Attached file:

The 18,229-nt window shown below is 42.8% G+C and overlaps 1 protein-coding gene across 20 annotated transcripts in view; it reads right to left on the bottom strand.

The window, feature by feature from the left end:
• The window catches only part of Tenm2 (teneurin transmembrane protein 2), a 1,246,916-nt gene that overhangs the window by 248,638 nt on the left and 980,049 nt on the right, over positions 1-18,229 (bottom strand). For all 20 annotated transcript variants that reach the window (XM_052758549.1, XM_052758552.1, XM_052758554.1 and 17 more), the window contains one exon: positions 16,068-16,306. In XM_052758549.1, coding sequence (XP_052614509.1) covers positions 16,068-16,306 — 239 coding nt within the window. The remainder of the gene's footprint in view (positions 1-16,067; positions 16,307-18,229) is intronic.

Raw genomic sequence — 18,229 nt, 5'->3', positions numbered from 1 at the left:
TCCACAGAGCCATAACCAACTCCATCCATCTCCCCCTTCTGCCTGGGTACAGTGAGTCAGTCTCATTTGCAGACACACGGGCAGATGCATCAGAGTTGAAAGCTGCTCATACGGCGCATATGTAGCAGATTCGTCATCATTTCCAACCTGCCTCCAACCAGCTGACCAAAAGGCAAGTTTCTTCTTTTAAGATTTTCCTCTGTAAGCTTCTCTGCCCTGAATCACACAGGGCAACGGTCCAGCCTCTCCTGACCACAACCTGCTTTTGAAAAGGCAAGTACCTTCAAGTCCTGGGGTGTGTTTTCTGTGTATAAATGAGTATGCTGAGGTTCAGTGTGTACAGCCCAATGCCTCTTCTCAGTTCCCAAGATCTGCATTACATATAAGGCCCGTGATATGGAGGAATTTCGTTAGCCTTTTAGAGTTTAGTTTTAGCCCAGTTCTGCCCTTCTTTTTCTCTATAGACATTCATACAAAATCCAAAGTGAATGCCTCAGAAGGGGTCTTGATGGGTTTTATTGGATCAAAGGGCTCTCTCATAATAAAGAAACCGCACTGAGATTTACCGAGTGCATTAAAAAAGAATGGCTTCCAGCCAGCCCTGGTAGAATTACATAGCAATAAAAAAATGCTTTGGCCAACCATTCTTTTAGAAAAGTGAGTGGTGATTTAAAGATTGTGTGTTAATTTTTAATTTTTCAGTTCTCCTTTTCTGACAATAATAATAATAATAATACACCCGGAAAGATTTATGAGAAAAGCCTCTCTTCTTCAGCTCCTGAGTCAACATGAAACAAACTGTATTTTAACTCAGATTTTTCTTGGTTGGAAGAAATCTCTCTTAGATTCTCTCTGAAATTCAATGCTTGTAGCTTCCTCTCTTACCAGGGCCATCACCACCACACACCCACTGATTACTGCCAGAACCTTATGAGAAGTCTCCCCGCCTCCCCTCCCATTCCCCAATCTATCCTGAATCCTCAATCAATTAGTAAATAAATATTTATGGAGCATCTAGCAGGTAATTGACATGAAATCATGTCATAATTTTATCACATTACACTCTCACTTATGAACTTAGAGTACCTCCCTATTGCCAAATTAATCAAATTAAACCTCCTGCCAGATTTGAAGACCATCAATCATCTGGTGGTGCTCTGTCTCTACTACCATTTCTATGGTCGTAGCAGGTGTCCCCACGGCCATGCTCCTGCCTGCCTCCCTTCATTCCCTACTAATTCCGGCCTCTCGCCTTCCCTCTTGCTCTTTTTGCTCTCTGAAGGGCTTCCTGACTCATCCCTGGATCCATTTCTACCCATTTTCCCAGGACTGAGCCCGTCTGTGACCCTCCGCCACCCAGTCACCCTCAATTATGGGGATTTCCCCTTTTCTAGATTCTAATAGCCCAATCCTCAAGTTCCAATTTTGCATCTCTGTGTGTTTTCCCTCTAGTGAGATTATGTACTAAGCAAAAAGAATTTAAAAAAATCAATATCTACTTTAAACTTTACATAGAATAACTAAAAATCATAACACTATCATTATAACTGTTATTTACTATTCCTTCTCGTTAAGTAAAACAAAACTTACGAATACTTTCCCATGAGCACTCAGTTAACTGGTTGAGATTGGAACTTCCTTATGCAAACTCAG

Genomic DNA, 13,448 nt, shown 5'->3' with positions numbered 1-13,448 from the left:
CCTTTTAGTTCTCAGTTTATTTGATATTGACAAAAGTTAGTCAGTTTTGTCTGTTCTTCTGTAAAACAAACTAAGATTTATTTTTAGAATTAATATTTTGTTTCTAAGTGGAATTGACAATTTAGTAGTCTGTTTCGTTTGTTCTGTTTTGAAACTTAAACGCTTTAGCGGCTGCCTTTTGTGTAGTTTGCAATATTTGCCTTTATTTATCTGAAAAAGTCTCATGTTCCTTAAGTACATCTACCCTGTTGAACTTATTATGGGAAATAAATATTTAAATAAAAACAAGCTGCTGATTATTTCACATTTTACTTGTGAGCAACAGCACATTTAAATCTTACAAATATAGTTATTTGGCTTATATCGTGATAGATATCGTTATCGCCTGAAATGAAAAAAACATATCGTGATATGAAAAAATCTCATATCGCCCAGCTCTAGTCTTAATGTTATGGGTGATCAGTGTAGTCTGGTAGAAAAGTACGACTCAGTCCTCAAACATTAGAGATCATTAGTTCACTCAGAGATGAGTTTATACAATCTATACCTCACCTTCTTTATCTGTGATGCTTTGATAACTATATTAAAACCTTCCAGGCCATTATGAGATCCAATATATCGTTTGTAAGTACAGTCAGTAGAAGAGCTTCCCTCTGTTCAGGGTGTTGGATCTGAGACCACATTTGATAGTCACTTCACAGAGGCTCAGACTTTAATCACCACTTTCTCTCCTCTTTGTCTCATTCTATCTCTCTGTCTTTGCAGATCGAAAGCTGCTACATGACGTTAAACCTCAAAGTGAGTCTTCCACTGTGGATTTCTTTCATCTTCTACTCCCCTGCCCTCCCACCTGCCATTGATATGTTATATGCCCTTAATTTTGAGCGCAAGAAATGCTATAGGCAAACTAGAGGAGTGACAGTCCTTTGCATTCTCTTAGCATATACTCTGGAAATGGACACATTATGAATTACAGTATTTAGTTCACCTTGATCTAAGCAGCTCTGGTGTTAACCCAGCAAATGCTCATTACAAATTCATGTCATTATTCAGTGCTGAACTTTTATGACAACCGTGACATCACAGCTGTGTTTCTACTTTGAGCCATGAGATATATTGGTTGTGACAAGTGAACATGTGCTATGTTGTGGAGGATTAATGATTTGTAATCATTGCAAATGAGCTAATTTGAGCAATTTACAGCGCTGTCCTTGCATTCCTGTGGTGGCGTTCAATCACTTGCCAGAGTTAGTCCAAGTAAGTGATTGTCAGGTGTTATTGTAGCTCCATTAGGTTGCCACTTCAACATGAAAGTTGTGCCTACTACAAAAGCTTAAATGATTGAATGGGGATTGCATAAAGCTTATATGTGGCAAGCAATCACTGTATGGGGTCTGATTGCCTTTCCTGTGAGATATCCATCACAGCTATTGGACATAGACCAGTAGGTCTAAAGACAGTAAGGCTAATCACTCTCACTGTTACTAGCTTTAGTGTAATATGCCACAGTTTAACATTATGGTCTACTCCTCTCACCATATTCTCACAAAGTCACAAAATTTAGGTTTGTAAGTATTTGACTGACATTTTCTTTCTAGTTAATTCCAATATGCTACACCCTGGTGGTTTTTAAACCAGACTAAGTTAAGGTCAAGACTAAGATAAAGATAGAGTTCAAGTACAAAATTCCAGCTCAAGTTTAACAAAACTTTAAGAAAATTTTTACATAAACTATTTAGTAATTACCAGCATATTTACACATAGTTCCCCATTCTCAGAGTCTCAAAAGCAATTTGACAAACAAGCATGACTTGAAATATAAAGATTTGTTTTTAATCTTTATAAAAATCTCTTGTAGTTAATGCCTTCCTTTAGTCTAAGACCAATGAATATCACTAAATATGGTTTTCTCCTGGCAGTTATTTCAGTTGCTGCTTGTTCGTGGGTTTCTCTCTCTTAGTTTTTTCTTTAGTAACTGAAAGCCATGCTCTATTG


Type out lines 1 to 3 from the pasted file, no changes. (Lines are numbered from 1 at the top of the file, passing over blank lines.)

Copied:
The 18,229-nt window shown below is 42.8% G+C and overlaps 1 protein-coding gene across 20 annotated transcripts in view; it reads right to left on the bottom strand.

The window, feature by feature from the left end:
• The window catches only part of Tenm2 (teneurin transmembrane protein 2), a 1,246,916-nt gene that overhangs the window by 248,638 nt on the left and 980,049 nt on the right, over positions 1-18,229 (bottom strand). For all 20 annotated transcript variants that reach the window (XM_052758549.1, XM_052758552.1, XM_052758554.1 and 17 more), the window contains one exon: positions 16,068-16,306. In XM_052758549.1, coding sequence (XP_052614509.1) covers positions 16,068-16,306 — 239 coding nt within the window. The remainder of the gene's footprint in view (positions 1-16,067; positions 16,307-18,229) is intronic.